https://mathsframe.co.uk/en/resources/resource/117/telling_the_time_in_words#

 http://www.ictgames.com/mobilePage/hickoryDickory/index.html

This week the children would have been sequencing times. They could talk about the order in which they carry out key activities during the day such as eating breakfast, lunch, dinner and going to bed. Then think about a time that these activities would happen.

Please click here to see an example of how they could record this.

 

We would then move on to solving word problems involving time.

Please click here to see some example time word problems which are ordered by difficulty.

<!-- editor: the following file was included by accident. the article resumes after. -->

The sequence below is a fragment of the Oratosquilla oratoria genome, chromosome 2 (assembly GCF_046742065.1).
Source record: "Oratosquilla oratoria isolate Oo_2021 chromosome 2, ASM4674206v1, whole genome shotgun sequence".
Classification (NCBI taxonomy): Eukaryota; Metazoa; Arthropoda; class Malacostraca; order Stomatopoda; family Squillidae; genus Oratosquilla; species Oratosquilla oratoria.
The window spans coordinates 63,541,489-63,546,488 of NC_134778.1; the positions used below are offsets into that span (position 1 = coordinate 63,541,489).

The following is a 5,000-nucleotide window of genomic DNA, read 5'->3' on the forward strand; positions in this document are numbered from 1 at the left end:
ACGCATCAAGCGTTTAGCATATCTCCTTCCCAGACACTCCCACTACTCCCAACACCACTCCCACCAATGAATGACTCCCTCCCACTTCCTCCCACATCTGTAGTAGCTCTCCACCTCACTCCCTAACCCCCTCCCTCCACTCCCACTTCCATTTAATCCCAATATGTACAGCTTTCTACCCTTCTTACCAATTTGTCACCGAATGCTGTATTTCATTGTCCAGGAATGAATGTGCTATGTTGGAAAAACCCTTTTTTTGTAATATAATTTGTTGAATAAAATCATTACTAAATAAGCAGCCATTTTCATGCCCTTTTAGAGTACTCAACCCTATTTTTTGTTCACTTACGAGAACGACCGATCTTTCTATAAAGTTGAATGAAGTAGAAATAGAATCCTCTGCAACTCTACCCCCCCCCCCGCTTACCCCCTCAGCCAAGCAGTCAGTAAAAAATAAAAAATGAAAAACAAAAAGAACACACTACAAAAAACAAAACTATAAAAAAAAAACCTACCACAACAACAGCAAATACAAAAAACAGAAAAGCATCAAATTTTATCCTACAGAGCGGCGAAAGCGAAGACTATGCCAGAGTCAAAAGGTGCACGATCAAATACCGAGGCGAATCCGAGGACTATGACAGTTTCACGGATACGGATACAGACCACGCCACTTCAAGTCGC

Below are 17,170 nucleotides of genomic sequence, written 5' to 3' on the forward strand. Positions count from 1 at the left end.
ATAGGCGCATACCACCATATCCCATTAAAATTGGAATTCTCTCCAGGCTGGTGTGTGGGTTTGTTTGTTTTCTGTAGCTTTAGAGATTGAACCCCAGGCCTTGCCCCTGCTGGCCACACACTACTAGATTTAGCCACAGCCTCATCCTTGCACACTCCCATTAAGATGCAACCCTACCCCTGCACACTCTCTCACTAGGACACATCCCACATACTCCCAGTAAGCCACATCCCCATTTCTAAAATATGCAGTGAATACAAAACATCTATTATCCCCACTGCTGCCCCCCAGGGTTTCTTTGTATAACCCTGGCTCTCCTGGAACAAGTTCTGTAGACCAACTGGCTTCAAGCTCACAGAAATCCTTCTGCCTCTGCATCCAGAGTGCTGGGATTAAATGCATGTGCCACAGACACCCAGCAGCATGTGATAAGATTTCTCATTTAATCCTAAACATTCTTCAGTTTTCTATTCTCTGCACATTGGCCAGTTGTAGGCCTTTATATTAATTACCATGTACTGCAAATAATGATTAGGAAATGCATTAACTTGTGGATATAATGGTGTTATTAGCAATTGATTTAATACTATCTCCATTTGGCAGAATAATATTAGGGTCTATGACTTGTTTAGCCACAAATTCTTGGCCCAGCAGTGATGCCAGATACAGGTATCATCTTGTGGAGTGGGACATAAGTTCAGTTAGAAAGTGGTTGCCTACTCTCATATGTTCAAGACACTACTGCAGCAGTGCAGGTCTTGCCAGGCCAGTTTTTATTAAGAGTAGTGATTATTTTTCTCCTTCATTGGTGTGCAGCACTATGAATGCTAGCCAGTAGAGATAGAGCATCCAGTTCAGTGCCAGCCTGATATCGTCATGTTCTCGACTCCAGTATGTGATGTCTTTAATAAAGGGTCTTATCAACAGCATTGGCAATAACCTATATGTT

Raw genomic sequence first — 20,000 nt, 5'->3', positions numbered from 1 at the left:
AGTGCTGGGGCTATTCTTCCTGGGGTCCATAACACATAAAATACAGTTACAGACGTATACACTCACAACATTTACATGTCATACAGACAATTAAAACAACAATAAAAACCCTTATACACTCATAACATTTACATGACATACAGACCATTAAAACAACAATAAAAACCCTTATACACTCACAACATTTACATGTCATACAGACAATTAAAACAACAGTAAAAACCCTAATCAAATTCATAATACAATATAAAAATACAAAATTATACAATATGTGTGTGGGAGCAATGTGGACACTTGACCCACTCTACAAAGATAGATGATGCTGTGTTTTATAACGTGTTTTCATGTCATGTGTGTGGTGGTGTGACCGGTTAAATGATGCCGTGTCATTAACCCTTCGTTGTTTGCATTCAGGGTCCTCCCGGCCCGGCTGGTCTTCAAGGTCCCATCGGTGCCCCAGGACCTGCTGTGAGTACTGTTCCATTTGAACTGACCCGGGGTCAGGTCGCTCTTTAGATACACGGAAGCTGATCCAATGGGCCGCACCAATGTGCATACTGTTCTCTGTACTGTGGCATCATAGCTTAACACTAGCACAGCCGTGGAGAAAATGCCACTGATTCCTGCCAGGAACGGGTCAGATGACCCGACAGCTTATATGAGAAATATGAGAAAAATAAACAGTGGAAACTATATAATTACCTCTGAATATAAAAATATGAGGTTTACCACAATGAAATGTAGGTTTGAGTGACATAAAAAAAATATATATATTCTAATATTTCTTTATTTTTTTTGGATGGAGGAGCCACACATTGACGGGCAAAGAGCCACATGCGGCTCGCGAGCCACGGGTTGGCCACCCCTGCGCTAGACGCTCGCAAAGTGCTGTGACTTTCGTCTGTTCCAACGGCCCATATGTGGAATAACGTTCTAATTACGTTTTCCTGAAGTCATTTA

The children will need to know that:

30 minutes = half an hour

15 minutes = ¼ of an hour

 

Other linked activities that could be done:

 

Keep a “time” diary for a day/week. What do you do at different times of the day? How long do those activities take?

 

Play “guess my time”. Someone writes/draws a time on piece of paper. Someone else has to try and guess the time by asking questions such as: “is it after 1 0’clock?” “is it a half past time?”

 

Please click here to see a Maths SATS workbook that the children could work through. Obviously SATS will now not go ahead but this is a really good summary of many of the elements of maths that we have/would have carried out in maths this year.

 

Topic

Please carry out one of the home learning tasks suggested on the home learning menu sent home at the start of term. In the next couple of weeks I will add to this with some ideas for the new topic that we would have been doing in Term 5.

Other

I will add new ideas to this section each week